Pakistan seeks US’ help for TAPI gas pipeline security

Proposed pipeline will transport natural gas from Central Asia to South Asia.

Islamabad: Pakistan has sought help from the United States to ensure security for the proposed Turkmenistan-Afghanistan-Pakistan-India (TAPI) gas pipeline.

Pakistan`s Finance Ministry said in a statement that it had informed a US delegation led by David Lipton, senior adviser on economy to President Barack Obama, about its concerns over the security of the proposed gas pipeline, The Wall Street Journal reports.

The proposed 1,680 kilometre-long pipeline that will transport natural gas from Central Asia to South Asia through war-ravaged Afghanistan has been under discussion for about two decades and has the US backing, as it will provide job opportunities as well as millions of dollars to Afghanistan in the form of transit fees.

It will also cut down South Asia’s dependence on Iran, which has been seeking to supply gas to India and Pakistan through another proposed pipeline.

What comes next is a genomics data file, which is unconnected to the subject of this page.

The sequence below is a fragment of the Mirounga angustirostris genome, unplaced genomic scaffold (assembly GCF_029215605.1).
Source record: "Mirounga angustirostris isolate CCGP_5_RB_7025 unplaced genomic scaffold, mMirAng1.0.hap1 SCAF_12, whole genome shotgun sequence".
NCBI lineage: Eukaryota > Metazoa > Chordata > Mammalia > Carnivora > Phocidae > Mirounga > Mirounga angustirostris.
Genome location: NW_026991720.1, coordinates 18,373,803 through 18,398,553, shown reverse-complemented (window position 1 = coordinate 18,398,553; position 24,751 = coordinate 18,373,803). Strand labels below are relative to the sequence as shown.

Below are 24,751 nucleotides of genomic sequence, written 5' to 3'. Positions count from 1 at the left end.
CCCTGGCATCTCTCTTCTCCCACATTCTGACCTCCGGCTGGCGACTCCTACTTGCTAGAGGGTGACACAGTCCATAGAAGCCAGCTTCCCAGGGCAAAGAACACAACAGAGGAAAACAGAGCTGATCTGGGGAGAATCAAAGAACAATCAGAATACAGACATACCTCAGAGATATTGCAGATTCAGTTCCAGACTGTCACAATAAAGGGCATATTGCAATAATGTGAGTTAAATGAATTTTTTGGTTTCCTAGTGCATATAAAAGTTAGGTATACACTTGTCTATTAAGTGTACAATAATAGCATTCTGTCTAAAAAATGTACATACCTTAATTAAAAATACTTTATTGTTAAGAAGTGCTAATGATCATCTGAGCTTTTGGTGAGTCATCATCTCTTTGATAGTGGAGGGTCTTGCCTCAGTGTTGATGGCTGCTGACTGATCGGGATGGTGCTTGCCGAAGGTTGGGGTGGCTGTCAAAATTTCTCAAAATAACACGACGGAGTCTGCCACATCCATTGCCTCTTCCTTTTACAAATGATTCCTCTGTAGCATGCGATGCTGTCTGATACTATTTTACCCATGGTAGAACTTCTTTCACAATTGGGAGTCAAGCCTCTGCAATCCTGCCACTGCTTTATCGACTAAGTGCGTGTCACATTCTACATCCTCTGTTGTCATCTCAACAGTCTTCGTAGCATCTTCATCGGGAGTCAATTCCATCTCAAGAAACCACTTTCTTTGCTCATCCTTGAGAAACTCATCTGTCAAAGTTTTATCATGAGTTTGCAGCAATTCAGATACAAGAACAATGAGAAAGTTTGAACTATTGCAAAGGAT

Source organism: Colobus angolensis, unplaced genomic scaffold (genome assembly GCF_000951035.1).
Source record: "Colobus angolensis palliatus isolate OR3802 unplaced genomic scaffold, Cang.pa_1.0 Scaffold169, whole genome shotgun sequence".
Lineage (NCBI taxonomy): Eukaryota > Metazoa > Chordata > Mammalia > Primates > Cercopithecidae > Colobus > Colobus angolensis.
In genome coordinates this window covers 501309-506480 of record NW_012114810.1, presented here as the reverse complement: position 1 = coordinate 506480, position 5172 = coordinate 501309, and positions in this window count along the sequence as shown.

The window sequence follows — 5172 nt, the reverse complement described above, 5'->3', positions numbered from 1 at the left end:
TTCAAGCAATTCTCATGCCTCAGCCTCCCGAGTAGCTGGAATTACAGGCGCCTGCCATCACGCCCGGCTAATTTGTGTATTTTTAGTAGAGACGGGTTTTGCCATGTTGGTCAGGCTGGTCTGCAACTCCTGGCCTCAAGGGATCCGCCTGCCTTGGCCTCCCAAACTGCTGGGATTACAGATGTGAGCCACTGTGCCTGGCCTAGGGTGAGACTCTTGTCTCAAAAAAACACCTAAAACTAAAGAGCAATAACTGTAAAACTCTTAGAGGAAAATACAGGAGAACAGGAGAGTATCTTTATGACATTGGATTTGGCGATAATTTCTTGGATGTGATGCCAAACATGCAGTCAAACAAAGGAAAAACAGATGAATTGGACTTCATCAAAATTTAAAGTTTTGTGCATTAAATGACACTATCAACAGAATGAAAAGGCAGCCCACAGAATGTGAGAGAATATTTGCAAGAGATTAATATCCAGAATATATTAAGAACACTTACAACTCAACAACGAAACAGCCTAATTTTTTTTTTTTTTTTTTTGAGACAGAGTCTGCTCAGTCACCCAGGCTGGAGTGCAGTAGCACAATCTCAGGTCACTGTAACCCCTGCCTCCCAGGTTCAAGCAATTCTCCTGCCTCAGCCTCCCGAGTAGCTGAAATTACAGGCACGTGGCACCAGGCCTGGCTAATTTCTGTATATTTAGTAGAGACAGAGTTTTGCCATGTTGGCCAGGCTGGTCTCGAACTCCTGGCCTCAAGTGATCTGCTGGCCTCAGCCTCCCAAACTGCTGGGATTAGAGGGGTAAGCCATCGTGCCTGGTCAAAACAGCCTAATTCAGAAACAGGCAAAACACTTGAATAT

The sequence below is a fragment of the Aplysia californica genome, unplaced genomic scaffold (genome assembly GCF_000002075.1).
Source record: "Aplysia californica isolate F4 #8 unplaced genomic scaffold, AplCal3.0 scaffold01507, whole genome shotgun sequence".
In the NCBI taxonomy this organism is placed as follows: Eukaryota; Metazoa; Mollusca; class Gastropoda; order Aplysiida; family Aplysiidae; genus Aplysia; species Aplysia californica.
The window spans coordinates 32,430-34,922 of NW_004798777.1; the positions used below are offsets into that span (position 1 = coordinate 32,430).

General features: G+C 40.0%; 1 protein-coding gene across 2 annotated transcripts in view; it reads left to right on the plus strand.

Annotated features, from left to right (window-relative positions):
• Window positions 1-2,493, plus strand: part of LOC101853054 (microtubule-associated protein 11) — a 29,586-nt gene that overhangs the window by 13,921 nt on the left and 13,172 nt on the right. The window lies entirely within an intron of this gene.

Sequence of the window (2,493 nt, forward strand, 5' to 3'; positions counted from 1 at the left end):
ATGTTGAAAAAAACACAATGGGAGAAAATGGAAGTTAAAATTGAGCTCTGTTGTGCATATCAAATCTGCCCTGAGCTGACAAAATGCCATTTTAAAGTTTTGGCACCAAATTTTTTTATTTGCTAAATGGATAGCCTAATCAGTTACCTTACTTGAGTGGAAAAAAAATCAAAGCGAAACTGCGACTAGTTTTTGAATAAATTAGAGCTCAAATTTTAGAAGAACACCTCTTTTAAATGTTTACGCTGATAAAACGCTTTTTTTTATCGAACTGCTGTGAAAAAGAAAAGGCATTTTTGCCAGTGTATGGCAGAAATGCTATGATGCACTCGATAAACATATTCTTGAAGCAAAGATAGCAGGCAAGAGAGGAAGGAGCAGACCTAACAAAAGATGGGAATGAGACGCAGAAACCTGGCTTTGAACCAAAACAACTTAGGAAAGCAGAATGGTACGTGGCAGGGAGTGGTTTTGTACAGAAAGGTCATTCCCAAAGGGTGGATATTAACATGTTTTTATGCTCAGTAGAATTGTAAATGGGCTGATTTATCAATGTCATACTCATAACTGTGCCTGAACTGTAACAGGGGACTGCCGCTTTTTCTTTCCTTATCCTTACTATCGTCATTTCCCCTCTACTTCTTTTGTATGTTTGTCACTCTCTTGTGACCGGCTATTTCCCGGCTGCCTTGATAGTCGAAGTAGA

However, analysts are sceptical about the TAPI project, as financing and security remain key concerns.

About 735 kilometres of the pipeline will pass through Afghanistan, including the violent Kandahar province that has high Taliban presence, and 800 kilometres will pass through Pakistan, including its militant-infested tribal areas, posing a big security challenge to the project.

"The road ahead is long for this project, but the benefits could be tremendous and are certainly worthy of the diligence and interest demonstrated by these four countries so far," US Assistant Secretary of State for South Asian Affairs Robert Blake said earlier this month.